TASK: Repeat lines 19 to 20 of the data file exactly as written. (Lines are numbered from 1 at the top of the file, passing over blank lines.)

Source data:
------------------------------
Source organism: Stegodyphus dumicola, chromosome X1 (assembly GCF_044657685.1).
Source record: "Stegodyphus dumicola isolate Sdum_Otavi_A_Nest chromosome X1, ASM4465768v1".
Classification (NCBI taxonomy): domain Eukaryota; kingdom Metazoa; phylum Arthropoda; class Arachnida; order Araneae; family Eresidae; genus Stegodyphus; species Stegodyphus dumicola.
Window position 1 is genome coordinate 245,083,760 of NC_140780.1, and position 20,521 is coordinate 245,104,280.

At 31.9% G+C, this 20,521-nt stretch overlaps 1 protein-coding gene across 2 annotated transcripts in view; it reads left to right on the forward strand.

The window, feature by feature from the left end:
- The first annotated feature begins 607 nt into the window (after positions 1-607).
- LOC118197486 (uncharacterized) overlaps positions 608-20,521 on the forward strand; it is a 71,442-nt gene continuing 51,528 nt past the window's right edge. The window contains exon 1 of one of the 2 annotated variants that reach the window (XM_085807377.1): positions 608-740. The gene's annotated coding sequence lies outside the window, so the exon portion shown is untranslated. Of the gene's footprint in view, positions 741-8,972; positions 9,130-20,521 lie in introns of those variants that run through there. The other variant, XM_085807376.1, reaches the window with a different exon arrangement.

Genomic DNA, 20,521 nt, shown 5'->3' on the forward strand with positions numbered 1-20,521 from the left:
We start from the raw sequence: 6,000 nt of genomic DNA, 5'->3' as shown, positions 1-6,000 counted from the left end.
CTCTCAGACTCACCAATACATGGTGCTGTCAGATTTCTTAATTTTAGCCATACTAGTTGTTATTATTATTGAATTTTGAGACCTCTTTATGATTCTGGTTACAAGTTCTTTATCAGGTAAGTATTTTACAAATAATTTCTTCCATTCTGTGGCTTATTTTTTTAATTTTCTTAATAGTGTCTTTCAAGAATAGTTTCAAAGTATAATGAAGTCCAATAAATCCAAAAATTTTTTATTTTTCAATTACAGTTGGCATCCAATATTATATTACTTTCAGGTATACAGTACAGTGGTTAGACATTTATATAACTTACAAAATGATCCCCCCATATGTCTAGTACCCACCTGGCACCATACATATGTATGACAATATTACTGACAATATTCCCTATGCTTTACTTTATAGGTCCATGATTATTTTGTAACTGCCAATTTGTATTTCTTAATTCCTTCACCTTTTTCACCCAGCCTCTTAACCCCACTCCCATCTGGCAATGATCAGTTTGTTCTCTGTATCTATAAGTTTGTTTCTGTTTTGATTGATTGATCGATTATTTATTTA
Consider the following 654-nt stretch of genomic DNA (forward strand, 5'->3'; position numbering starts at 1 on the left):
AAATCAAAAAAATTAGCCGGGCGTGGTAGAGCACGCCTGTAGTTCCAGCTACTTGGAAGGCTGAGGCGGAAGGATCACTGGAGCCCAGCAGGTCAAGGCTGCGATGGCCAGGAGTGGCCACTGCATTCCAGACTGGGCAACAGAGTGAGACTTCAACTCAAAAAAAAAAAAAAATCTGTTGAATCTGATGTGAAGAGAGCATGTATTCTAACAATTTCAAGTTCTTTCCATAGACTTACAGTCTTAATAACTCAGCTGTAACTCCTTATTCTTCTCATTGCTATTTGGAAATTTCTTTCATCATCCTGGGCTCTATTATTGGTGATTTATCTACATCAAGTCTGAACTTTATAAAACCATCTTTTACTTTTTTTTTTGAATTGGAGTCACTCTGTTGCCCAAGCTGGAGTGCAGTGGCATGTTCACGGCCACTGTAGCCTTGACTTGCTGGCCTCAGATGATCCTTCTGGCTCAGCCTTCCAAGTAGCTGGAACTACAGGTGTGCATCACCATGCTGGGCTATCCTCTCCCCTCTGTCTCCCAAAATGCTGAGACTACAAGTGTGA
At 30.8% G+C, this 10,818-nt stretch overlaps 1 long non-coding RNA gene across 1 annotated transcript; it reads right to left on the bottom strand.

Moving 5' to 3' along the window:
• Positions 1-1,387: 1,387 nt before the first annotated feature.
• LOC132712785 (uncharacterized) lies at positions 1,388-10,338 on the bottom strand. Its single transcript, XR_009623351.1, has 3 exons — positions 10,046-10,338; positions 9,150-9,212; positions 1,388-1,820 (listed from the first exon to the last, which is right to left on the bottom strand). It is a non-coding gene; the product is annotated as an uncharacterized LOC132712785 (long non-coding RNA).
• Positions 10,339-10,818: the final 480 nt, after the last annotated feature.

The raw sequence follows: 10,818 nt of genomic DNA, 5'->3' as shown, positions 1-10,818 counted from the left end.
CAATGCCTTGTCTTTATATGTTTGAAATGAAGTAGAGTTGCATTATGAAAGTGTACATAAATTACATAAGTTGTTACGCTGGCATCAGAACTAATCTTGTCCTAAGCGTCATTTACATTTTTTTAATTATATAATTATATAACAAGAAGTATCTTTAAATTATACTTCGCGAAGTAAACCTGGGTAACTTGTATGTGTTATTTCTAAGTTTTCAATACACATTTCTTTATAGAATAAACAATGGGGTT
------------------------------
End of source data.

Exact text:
The raw sequence follows: 10,818 nt of genomic DNA, 5'->3' as shown, positions 1-10,818 counted from the left end.
CAATGCCTTGTCTTTATATGTTTGAAATGAAGTAGAGTTGCATTATGAAAGTGTACATAAATTACATAAGTTGTTACGCTGGCATCAGAACTAATCTTGTCCTAAGCGTCATTTACATTTTTTTAATTATATAATTATATAACAAGAAGTATCTTTAAATTATACTTCGCGAAGTAAACCTGGGTAACTTGTATGTGTTATTTCTAAGTTTTCAATACACATTTCTTTATAGAATAAACAATGGGGTT